Another tradition is one around New Years. At the beginning of the year my Yiayia makes what my brothers and I call “sweet-bread.” I know the Greek name but me trying to spell that…haha jokes. Anyways, in this sweet-bread is a silver dollar. You cut pieces of the bread for every person in your family and whomever’s slice has the coin will have a good year. Typically, we start with a piece for the whole household and then work around. By the way, yes, the bread is deliciously sweet aka our name “sweet-bread.”
I think the biggest tradition and probably one of my favorites though has to be Easter (ironic timing of this post right ;)). Greek Easter is typically different than normal Easter, as we use a different calendar that waits for Passover to happen. I always joke that while all the other kids were hunting for Easter eggs, we were hunting for red-dyed eggs the week after (I’ll explain this in a second). However, that really isn’t accurate. My parents did a good job of having the Easter Bunny “stop by” our house the same night as everyone else so that we still got that experience and then the Easter Bunny would have also stopped my grandparents house later! The tradition in this though, is as mentioned, at church we would get red-dyed Easter eggs symbolizing the blood of Christ. Then we would take those Easter eggs and play a game where each person gets one and you go around and hit each other’s egg and whomever’s egg cracks, loses. Before you hit them one person says “Christos Anesti (Christ has risen)” and the other responds “Alithos Anesti (truly He has risen). Once you do both ends and play everyone there is a winner. It’s nothing major, but something I look forward to every year.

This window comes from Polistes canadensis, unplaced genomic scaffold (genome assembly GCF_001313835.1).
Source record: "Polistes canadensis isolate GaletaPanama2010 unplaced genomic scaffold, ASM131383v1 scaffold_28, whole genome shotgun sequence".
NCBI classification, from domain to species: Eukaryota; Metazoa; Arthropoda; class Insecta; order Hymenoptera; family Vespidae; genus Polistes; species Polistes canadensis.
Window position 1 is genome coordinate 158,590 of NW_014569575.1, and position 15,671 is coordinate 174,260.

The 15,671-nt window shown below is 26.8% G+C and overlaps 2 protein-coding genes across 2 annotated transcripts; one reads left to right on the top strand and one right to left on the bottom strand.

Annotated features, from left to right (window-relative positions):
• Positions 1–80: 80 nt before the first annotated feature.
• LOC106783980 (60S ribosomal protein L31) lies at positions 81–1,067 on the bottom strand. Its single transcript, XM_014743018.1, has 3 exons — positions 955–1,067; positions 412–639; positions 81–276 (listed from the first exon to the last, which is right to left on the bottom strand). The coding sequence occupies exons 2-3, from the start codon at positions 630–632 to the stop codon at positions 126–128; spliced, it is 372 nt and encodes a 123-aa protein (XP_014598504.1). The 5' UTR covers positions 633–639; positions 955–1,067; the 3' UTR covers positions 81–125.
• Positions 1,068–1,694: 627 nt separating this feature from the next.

Food is the center of everything
You probably think I have an obsession with food at this point, to be honest, not inaccurate, who doesn’t? But, when you grow up and constantly have food everywhere, it’s hard not to be. Greek woman take on the responsibility to make sure that their family’s are fed or I should say overfed. We always give my mom crap because when she cooks dinner it usually includes an entree, salad, and three other sides. But, it’s funny because whenever I go to my Yiayia and Papou’s (grandma and grandpa in Greek) on either side, I’ve noticed that they do it too! Food is such a big part of the Greek culture (#blessed) that typically the first question you’re asked when entering a Greek household is, “What can I get you to eat?” Don’t bother saying that you’re not hungry because it doesn’t matter, you will still get some sort of snack. I also want to put a fair warning to those who aren’t aware, if you turn down food from a Greek woman, they get very offended, don’t do it. Lastly, can I just say, who doesn’t love baklava?! If you don’t, come to the Agnos residence and try my mom’s, I can bet you won’t say it again!
In case you didn’t know, Jennifer Aniston (Rachel on Friends) is Greek! (Naming all the Greek celebrities is a total Greek thing to do btw).
To my fellow Orthodox Christians, happy Good Friday and Christos Anesti! I hope you have a kick-you-in-the-crotch, spit-on-your-neck-fantastic (Rachel used this in an episode once) Easter!